peanuts

Peanut allergies may become a thing of the past

Allergy to peanuts has been an increasing problem in children. It is estimated that the prevalence of peanut allergy is about 1.5 percent in children (about one child in every 65) under the age of 18 in the United States.

Peanut allergy is one of the most common reasons for a severe allergy attack in children. In some cases, the attacks can become so severe that they are life-threatening. As a result, families have had to maintain peanut-free households, schools have eliminated peanut butter from snack and lunch programs.

Because even the tiniest exposure to peanuts can cause the severe (anaphylactic) reaction, restaurants disclose to consumers if peanuts or equipment associated with peanuts may be present. Even many airlines have stopped offering peanuts to avoid a potentially fatal allergy in the air.

If a child has peanut allergies, the parents must constantly monitor everything they eat, both at home and away from home, to prevent accidental and potentially catastrophic exposure. Having a peanut allergy is a life-changing diagnosis for a child.

Additionally, children with a peanut allergy may also be allergic to one or more tree nuts, including pecans, almonds or walnuts. One can only imagine what a monumental and time-consuming effort avoiding peanuts and other nut allergies requires.

Fortunately, the National Institutes of Health has issued new guidelines to help prevent peanut allergies. The guidelines were issued the first week of 2017.

Doctors and researchers have come to understand that the immune system radically develops and “fine-tunes” its sensitivities during the first year of life. This provides a golden “window of opportunity” to work with and help educate the immune system that peanuts (and other allergy-producing foods) are OK, and the immune system should not develop an allergy to peanuts.

Allergy prevention involves exposing the infant to peanut butter between four and six months of age. This early exposure somehow informs the immune system not to develop an allergy to peanuts. Researchers and doctors in Australia report that exposing infants also to dairy, eggs and wheat can have the same allergy-preventing properties.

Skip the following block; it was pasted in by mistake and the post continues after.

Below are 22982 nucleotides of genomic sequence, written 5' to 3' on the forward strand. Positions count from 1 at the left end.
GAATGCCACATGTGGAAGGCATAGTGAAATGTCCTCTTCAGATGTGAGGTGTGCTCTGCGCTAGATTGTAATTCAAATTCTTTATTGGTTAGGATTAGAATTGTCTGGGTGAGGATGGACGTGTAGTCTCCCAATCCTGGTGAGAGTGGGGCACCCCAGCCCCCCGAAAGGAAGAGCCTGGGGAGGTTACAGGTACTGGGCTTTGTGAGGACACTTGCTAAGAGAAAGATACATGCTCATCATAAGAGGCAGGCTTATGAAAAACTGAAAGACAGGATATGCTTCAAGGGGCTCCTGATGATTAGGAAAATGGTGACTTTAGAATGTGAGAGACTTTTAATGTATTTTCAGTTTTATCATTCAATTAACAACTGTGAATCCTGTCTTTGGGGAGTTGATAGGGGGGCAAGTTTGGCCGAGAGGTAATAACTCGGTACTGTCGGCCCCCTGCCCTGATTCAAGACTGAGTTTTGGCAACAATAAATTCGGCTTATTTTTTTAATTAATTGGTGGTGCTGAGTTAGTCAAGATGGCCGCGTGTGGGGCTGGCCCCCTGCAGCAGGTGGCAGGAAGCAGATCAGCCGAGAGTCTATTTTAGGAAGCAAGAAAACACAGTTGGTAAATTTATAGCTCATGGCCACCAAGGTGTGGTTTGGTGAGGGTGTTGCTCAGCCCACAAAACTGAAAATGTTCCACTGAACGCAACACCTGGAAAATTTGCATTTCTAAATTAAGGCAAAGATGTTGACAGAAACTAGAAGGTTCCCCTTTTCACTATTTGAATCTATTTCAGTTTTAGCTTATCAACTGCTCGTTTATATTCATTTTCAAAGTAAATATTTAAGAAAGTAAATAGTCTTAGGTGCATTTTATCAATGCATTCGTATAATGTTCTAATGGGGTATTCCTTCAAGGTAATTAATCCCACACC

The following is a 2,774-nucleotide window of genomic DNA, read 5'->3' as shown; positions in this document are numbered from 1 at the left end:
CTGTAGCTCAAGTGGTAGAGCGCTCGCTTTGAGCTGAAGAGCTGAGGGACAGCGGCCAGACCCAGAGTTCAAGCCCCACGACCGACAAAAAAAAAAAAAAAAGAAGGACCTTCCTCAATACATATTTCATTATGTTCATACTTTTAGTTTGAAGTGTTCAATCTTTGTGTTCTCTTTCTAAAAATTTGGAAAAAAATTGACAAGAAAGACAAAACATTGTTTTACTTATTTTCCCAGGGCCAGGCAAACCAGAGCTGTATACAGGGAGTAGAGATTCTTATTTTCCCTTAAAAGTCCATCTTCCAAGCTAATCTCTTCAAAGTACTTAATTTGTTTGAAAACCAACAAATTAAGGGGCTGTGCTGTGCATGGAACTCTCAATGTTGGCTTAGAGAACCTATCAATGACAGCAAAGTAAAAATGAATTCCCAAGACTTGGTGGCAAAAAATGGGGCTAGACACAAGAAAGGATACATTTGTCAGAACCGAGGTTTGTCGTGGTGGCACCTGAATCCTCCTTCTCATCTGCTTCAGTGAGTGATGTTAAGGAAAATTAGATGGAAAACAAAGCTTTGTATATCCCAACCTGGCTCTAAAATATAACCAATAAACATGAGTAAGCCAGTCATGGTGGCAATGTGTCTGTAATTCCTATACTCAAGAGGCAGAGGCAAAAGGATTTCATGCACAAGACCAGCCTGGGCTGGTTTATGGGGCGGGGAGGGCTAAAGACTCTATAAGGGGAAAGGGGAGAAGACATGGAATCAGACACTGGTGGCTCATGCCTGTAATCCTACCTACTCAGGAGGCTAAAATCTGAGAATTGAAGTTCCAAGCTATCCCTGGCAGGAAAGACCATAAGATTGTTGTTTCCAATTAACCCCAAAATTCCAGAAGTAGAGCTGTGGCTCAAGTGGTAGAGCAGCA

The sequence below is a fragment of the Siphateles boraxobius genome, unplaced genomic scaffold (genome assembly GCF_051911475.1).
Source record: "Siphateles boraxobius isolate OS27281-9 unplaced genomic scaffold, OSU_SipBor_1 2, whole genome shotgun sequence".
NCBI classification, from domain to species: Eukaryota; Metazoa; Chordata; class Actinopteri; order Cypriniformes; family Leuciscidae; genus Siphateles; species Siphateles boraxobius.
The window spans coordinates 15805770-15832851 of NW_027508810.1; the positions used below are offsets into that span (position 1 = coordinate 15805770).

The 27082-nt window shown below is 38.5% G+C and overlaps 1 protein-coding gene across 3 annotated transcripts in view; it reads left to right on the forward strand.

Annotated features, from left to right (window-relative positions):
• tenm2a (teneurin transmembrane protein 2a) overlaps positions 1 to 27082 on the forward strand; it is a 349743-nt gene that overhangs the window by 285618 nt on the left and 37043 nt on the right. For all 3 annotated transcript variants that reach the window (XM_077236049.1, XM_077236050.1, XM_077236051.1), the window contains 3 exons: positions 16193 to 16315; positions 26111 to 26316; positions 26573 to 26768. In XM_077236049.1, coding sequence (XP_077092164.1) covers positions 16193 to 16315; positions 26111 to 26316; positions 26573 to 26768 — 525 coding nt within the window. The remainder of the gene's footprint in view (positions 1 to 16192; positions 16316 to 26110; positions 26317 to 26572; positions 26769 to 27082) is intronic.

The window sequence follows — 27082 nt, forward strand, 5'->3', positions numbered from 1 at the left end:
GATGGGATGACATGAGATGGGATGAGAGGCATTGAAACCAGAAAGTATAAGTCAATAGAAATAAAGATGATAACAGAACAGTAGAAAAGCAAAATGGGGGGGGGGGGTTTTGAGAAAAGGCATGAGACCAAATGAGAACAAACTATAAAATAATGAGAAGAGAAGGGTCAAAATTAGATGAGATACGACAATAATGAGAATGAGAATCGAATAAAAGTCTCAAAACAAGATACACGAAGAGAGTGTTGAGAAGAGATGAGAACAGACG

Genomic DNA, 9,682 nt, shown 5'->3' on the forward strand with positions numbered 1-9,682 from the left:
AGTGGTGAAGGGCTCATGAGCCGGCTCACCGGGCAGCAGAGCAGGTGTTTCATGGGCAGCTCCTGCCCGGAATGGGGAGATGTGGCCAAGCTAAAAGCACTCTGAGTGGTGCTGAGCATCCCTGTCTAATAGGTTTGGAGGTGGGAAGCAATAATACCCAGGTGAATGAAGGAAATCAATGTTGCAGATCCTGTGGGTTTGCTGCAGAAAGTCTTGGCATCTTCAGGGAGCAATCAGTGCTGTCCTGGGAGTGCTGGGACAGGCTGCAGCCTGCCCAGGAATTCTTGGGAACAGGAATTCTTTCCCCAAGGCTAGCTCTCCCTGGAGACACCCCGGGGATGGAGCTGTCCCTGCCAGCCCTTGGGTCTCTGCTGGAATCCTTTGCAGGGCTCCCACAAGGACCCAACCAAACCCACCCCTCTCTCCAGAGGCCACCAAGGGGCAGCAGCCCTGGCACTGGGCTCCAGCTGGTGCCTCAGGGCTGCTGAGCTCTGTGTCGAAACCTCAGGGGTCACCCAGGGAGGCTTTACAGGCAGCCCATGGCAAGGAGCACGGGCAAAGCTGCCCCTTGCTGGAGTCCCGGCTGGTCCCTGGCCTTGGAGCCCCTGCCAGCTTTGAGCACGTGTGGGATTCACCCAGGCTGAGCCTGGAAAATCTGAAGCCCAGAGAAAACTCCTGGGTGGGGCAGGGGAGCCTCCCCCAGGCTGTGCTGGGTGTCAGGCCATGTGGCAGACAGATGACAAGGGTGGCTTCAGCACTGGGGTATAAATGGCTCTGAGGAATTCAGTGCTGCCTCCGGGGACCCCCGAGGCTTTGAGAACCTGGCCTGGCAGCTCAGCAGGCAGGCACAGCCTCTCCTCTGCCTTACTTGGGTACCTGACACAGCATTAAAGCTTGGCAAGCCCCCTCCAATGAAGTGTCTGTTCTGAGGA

Of course, these are general recommendations and guidelines. Every parent should carefully consult with their child’s pediatrician and, if indicated, a consulting pediatric allergist to determine if peanut allergy prevention should be initiated and exactly what timing and type of exposure should be employed in an infant to prevent allergies.

In short, don’t undertake this on your own. Talk to your doctor first. The good news is that doctors may finally have a handle on preventing or even eliminating life-threatening childhood allergies to peanuts and other nuts and foods.

Charles E. Crutchfield III, MD is a board certified dermatologist and Clinical Professor of Dermatology at the University of Minnesota Medical School. He also has a private practice in Eagan, MN. He received his M.D. and Master’s Degree in Molecular Biology and Genomics from the Mayo Clinic. He has been selected as one of the top 10 dermatologists in the United States by Black Enterprise magazine. Dr. Crutchfield was recognized by Minnesota Medicine as one of the 100 Most Influential Healthcare Leaders in Minnesota. He is the team dermatologist for the Minnesota Twins, Vikings, Timberwolves, Wild and Lynx. Dr. Crutchfield is an active member of both the American and National Medical Associations.

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